In the middle of the city of Khan Younis in the southern Gaza Strip, dozens of boys age 11 to 16 spend their winter school break at the Bunat al Ghad Center, run by the Culture and Free Thought Association (CFTA), an MCC partner. [CFTA also operates a winter camp for girls on alternate days.] Entering from the road through a small gate and turning the corner past colorful murals of animals and cityscapes, participants in the winter camp are welcomed by a large sign and smiling staff and then disperse to different rooms for a range of activities, including drawing, theater, creative writing, experimentation in a science lab and active games and sports. At CFTA’s winter camps and other activities, Palestinian children and youth take an active role in planning CFTA’s program.
Near the back of a room at Bunat al Ghad where one cohort is playing musical chairs, 17-year-old Mohammed Ramadan maneuvers around the energetic group, snapping pictures and filming the activity. He is one of CFTA’s youth leaders, a young participant in the center’s programs encouraged to develop his leadership skills.
The development of personal agency is immensely important in the context of Palestine, where 67 years of displacement and dispossession have left millions of Palestinian refugees scattered across Palestine and around the world, and where 48 years of occupation by Israel leaves millions of Palestinians in the West Bank, East Jerusalem and the Gaza Strip stateless, deprived of basic citizenship rights and subject to tight restrictions on movement, economic growth, religious activity and more.
In Gaza in particular, the Israeli closure regime initiated in 2007 that tightly restricts the movement of people and goods into and out of the Strip puts enormous strain on the entire society. Of a population of 1.8 million, more than two-thirds are refugees from 1948 and their descendants, while 60 percent are under the age of 18. This community is effectively locked in a piece of land only 25 miles long and three to seven miles wide. Due to the Israeli blockade and frequent military operations, Gaza, Harvard political economist Sara Roy explains, is one of the only places in the world considered to be undergoing a process of “de-development.”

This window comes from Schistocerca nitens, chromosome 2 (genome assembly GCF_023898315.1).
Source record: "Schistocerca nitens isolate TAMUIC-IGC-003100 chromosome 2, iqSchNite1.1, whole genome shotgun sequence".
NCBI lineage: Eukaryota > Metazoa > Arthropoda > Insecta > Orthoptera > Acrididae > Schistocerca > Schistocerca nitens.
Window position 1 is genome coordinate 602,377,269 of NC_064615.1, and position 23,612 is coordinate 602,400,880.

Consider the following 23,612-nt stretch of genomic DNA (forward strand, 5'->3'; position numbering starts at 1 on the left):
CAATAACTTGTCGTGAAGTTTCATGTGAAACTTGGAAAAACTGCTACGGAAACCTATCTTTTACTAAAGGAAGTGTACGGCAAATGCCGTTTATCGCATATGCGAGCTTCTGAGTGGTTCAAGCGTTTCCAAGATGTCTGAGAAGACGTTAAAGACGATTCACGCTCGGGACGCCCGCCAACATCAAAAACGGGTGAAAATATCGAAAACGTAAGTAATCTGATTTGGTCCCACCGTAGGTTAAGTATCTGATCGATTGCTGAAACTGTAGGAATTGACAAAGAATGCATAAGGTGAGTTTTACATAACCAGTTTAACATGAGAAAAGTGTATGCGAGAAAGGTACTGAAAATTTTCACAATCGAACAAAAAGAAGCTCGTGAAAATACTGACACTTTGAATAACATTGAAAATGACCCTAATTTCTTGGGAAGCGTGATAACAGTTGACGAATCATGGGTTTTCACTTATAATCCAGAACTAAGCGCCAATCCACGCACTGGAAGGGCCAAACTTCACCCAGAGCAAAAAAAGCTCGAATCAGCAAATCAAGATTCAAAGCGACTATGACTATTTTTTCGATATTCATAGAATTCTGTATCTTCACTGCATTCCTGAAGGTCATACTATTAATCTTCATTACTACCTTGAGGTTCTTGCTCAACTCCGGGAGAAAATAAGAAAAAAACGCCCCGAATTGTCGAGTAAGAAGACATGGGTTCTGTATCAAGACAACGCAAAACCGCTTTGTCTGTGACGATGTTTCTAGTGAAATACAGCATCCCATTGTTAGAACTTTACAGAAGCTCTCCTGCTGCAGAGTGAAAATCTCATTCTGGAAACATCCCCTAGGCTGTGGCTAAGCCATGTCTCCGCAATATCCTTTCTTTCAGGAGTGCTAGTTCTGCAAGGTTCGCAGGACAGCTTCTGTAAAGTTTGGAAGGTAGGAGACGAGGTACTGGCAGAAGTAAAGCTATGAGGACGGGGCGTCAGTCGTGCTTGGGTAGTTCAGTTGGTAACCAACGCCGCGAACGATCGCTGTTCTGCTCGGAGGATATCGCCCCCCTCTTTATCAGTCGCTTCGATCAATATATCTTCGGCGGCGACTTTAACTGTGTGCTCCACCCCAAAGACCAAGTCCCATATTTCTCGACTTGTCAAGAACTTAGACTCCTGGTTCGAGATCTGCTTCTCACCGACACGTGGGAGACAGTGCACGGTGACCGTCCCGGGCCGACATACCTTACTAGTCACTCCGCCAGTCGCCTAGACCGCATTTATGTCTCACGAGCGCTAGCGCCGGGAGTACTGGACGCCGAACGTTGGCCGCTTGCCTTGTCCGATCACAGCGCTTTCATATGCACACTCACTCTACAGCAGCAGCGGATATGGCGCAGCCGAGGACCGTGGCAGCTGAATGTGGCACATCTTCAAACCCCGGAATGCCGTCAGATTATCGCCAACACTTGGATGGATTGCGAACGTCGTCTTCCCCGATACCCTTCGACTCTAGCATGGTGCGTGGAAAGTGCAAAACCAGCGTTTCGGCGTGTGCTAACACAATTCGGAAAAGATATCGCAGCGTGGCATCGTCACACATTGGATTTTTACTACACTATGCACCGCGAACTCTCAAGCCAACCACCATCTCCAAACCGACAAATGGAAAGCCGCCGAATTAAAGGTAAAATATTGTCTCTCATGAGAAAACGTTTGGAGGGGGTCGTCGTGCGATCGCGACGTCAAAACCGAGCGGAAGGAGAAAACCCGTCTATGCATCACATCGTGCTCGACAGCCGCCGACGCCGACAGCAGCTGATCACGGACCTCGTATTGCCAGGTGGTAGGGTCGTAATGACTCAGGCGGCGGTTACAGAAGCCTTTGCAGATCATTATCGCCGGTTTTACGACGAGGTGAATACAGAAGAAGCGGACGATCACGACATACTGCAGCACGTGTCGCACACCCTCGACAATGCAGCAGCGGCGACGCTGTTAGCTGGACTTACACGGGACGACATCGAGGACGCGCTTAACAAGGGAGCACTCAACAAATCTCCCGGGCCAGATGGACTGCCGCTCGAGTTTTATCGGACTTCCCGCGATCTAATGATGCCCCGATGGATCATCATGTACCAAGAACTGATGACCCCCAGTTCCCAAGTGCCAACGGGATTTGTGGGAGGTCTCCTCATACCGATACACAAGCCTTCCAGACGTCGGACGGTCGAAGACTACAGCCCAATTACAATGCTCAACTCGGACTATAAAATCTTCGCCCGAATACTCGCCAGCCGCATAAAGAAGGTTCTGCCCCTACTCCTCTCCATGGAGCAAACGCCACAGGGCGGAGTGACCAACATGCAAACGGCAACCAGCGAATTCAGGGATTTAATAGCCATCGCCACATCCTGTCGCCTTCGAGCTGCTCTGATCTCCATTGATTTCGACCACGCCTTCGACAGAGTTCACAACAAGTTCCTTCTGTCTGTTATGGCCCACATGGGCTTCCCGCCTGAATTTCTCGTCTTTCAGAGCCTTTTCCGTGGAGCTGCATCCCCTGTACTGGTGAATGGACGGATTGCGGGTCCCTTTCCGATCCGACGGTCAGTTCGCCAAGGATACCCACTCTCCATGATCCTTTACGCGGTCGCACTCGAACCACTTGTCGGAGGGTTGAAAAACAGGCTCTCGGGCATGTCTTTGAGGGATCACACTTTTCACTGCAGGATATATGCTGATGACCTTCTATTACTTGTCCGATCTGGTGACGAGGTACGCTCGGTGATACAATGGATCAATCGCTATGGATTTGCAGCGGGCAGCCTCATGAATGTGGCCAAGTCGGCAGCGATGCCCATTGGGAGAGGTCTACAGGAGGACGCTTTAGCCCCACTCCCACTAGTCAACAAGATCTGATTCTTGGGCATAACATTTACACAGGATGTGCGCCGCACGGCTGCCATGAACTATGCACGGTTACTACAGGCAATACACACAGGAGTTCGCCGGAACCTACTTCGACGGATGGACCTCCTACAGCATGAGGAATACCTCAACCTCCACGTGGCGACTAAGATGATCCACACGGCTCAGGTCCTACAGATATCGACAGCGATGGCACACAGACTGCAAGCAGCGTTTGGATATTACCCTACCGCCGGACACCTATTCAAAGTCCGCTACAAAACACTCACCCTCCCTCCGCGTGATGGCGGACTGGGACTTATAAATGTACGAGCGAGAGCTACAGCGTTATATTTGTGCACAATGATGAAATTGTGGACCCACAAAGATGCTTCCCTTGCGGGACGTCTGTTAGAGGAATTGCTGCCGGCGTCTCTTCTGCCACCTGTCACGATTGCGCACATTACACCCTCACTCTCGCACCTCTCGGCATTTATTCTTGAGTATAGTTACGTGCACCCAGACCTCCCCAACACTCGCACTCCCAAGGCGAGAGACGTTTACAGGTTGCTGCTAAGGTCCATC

This past summer, 50 days of Israeli bombardment of the Gaza Strip by the Israeli military plunged Gaza into an even more desperate humanitarian situation, leaving entire neighborhoods decimated and thousands injured and killed. According to the Protection Cluster Working Group (PCWG), Operation Protective Edge killed at least 1,549 Palestinian civilians, including 539 children and 306 women. And at the time of this writing— almost six months since the end of hostilities — reconstruction is at a virtual standstill, while the United Nations Relief and Works Agency (UNRWA), which provides humanitarian assistance to Palestinian refugees, is reporting a funding gap of US$620 million for its programs and services in Gaza.
In such a context, Palestinian youth would seem to have two options: despair and hopelessness, on the one hand, or determined resilience, on the other. Palestinians have an amazing capacity for creative resistance to injustice and speak of the need for sumud, Arabic for “steadfastness.” All of MCC’s Palestinian partners embody the concept of sumud, and CFTA’s commitment to empowering youth is just one iteration.